When you feel the ‘pressure’ – Blast pressure, water contamination, and Afghanistan – Ep 12

I’ve fired around a half dozen belt fed weapons systems during my time in service; some bigger and louder than others, and all of them a kick ass way to spend an afternoon.  Well, that is until you realize the effects of firing them over a longer period of time. It’s not just loud noise or dangerous, hot metal. I remember spending an entire day working as a lane safety for a .50 cal machine gun range.  I stood less than three feet from a firing heavy machine gun all day, burning my hands as I changed the barrels when they became too hot despite using a specially designed heat mitten. At a certain point of temperature, it doesn’t matter anymore.  Glove or not, you’re getting burned. I remember I set a hot barrel a bit too close to the side of my foot while it was cooling and the damn barrel burned my foot through my boot.

This is part and parcel the Army’s (and I’m assuming the Marine Corps as well) main area of training.  We’d spent hundred of hours a year on a variety of ranges and not just when we were the ones firing.  It takes dozens of people to run most ranges, so in the lovely mist that is Fort Lewis in the winter and spring, your entire platoon would be spend whole days at the range, near these loud and dangerous devices.  But what if that was enough to hurt you? I was already told as long as we had proper eye and ear protection, we were golden. The truth is much darker.

00:45 – Blast pressure report on heavy use of crew served weapons

11:40 – Afghanistan update from recent SIGAR report

22:32 – Water contamination at 126 DOD sites

In Vets, Even Mild Case of TBI Linked to Increased Risk of Dementia – Karen Kaplan – Los Angeles Times

Gunners Using Shoulder-Borne Heavy Weapons at Risk for Brain Damage – Stars and Stripes – Wyatt Olson

Update to last week’s post on suicide and combat guilt – Matthew Hoh

Special Inspector General for Afghanistan Reconstruction (SIGAR) quarterly report to Congress – 4-30-18

DoD: At least 126 bases report water contaminants linked to cancer, birth defects – Military Times – Tara Copp

Ranks of Notorious Hate Group Include Active-Duty Military – Propublica


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Got news to share about our military or veterans?! Or just need to cuss at us for a bit?! Contact us direct by email at fortressonahill@gmail.com

Leave us a voicemail at 860-598-0570.  We might even play it on the podcast!!!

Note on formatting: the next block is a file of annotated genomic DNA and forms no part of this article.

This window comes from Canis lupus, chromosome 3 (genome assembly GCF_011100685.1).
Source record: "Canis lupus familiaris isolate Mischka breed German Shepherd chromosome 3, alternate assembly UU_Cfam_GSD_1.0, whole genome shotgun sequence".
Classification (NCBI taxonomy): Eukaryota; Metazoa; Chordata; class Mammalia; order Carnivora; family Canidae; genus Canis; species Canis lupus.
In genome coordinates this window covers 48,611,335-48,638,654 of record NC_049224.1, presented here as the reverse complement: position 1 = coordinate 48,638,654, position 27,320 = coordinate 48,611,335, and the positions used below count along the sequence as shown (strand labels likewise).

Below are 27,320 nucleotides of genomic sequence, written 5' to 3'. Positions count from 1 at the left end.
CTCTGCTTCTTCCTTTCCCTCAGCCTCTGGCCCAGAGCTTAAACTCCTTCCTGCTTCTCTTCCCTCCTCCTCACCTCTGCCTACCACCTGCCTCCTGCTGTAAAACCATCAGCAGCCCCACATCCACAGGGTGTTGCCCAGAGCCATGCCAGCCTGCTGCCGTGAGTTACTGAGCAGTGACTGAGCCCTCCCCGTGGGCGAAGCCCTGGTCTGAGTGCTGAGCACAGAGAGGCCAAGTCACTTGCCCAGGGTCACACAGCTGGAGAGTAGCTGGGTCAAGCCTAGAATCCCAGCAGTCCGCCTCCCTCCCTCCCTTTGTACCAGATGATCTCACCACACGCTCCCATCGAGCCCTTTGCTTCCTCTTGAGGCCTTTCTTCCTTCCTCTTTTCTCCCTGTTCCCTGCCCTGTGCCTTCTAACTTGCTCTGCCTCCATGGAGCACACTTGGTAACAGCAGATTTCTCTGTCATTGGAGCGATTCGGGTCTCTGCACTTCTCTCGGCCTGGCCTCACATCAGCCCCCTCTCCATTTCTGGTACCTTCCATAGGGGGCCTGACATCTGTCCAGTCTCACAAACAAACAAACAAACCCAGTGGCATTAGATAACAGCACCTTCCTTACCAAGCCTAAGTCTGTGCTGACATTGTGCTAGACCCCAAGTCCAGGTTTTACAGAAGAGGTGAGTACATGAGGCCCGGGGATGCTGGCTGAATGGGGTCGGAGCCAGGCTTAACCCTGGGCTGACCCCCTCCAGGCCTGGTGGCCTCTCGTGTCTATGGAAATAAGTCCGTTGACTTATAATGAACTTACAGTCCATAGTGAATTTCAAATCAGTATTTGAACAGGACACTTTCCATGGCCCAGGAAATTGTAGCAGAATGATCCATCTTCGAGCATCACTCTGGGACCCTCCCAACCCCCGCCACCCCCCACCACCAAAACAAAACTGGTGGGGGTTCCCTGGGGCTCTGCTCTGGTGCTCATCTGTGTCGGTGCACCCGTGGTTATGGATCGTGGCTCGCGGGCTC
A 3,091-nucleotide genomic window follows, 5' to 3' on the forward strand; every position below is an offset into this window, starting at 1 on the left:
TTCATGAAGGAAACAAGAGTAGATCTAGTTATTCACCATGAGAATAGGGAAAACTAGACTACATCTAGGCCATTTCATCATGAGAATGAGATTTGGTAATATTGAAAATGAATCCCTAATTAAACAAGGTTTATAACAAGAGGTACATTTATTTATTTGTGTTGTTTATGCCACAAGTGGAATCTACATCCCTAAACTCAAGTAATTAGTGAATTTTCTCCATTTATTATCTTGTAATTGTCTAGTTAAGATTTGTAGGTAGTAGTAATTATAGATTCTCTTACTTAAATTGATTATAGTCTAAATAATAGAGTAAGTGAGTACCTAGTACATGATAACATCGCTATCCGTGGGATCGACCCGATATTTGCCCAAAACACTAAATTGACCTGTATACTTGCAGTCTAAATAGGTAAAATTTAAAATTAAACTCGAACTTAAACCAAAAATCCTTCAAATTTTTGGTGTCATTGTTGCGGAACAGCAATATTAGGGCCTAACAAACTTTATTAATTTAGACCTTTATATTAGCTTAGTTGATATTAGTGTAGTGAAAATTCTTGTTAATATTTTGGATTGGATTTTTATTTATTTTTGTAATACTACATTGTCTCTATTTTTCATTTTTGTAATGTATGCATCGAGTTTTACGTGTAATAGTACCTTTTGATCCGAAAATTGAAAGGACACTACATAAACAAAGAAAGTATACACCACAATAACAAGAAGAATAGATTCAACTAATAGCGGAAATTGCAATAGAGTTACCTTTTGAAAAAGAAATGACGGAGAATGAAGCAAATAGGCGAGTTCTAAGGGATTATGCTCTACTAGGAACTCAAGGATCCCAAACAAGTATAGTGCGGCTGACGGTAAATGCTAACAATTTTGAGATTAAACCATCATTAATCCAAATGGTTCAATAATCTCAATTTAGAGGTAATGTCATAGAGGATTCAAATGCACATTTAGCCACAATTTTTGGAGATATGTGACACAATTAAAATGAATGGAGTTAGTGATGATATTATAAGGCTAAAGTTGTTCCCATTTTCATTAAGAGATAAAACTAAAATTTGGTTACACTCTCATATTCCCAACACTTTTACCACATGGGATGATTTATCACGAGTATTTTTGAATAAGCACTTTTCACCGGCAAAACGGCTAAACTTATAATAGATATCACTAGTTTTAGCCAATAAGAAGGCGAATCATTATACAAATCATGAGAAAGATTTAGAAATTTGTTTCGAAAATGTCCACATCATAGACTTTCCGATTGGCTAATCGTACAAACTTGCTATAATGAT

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A special thanks to our honorary producers Matthew Hoh, Will Ahrens, and Gage Counts!!  Without you guys, we couldn’t continue our work.  Thank you all so much!!!

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FOH is hosted, written, and produced by Chris ‘Henri’ Henrikson and Danny Sjursen

Cover and website art designed by Brian K. Wyatt Jr. of B-EZ Graphix Multimedia Marketing Agency in Tallehassee, FL
Music provided royalty free by Bensound.com

Note: The views expressed in this podcast are those of the hosts alone, expressed in an unofficial capacity, and do not reflect the official policy or position of the Department of the Army, Department of Defense, or the U.S. government.

Africa on fire and too many military brats – Ep 11.5

As a prolific news junkie, there are some stories that I’m tired of reading about and the Niger investigation has become one of those stories.  Not because the news about Niger is especially horrible or specifically newsworthy, or because we’re seeing more and more expansion by AFRICOM into new corners of Africa; obviously, both those things are true.  My frustration with this is because of the fallout people connected to this news must live through.

The families of these soldiers deserve to fully understand how their loved ones died and what reason the US government says is the prevailing rationality for these soldiers to be in Africa at all.  But the lies and subterfuge continue, most recently in attempting to largely lay the blame of the ambush on the soldiers who died. And I expect more from our military leadership; I shouldn’t, but I do.  These men died being told they were serving their country, but all I see here is lies and propaganda.

Here, Danny and I break down recent headlines out of Africa and discusses the immense number of military members who have family that served.  You wouldn’t think that would be a problem, but for diversity of thought and experience, it’s really important.

00:50 – Danger pay for areas in AFRICOM, new base in Somalia and updates on the Niger ambush

18:06 – Vice chief comments on the US military becoming a caste onto itself through multi generation service

DoD approves danger pay for Niger, Mali, Cameroon – Tara Copp – Military Times